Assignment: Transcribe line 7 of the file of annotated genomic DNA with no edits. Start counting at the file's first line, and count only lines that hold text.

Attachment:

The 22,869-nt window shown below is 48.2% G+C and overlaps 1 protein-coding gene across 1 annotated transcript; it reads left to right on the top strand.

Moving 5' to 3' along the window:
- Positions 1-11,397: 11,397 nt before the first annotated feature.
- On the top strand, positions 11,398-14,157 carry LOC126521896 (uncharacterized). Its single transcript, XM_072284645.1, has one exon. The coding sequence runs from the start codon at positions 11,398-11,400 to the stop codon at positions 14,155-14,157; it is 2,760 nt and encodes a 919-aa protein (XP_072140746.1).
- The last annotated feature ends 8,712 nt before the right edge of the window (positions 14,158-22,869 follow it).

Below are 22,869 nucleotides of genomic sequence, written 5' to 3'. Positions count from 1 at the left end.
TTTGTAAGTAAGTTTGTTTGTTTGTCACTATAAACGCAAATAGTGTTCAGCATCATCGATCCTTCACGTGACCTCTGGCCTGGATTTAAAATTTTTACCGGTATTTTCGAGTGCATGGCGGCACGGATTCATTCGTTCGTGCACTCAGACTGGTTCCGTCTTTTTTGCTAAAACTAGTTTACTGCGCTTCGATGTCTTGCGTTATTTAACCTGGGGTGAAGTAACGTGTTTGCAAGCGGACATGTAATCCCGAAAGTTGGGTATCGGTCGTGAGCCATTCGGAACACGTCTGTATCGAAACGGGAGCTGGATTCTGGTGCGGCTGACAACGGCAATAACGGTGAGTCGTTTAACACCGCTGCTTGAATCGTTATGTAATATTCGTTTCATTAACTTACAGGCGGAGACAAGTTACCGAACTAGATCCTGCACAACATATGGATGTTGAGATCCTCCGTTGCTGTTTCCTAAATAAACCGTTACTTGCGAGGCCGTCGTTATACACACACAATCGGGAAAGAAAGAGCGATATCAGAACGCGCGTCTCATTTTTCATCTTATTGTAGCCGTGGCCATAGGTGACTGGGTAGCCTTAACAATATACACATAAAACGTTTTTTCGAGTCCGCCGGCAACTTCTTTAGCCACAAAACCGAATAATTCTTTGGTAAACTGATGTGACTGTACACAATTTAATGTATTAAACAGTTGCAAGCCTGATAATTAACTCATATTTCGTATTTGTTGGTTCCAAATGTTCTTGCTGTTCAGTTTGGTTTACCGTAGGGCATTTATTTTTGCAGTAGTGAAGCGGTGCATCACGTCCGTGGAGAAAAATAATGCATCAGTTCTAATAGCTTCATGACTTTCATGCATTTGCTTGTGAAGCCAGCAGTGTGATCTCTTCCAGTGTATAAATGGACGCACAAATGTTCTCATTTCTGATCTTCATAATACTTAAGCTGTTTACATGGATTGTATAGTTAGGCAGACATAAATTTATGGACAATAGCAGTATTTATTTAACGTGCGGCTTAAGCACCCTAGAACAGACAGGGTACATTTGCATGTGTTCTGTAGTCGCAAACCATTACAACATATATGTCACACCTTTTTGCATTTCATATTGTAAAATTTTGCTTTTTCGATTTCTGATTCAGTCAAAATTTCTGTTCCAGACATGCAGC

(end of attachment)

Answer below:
TTTGTAAGTAAGTTTGTTTGTTTGTCACTATAAACGCAAATAGTGTTCAGCATCATCGATCCTTCACGTGACCTCTGGCCTGGATTTAAAATTTTTACCGGTATTTTCGAGTGCATGGCGGCACGGATTCATTCGTTCGTGCACTCAGACTGGTTCCGTCTTTTTTGCTAAAACTAGTTTACTGCGCTTCGATGTCTTGCGTTATTTAACCTGGGGTGAAGTAACGTGTTTGCAAGCGGACATGTAATCCCGAAAGTTGGGTATCGGTCGTGAGCCATTCGGAACACGTCTGTATCGAAACGGGAGCTGGATTCTGGTGCGGCTGACAACGGCAATAACGGTGAGTCGTTTAACACCGCTGCTTGAATCGTTATGTAATATTCGTTTCATTAACTTACAGGCGGAGACAAGTTACCGAACTAGATCCTGCACAACATATGGATGTTGAGATCCTCCGTTGCTGTTTCCTAAATAAACCGTTACTTGCGAGGCCGTCGTTATACACACACAATCGGGAAAGAAAGAGCGATATCAGAACGCGCGTCTCATTTTTCATCTTATTGTAGCCGTGGCCATAGGTGACTGGGTAGCCTTAACAATATACACATAAAACGTTTTTTCGAGTCCGCCGGCAACTTCTTTAGCCACAAAACCGAATAATTCTTTGGTAAACTGATGTGACTGTACACAATTTAATGTATTAAACAGTTGCAAGCCTGATAATTAACTCATATTTCGTATTTGTTGGTTCCAAATGTTCTTGCTGTTCAGTTTGGTTTACCGTAGGGCATTTATTTTTGCAGTAGTGAAGCGGTGCATCACGTCCGTGGAGAAAAATAATGCATCAGTTCTAATAGCTTCATGACTTTCATGCATTTGCTTGTGAAGCCAGCAGTGTGATCTCTTCCAGTGTATAAATGGACGCACAAATGTTCTCATTTCTGATCTTCATAATACTTAAGCTGTTTACATGGATTGTATAGTTAGGCAGACATAAATTTATGGACAATAGCAGTATTTATTTAACGTGCGGCTTAAGCACCCTAGAACAGACAGGGTACATTTGCATGTGTTCTGTAGTCGCAAACCATTACAACATATATGTCACACCTTTTTGCATTTCATATTGTAAAATTTTGCTTTTTCGATTTCTGATTCAGTCAAAATTTCTGTTCCAGACATGCAGC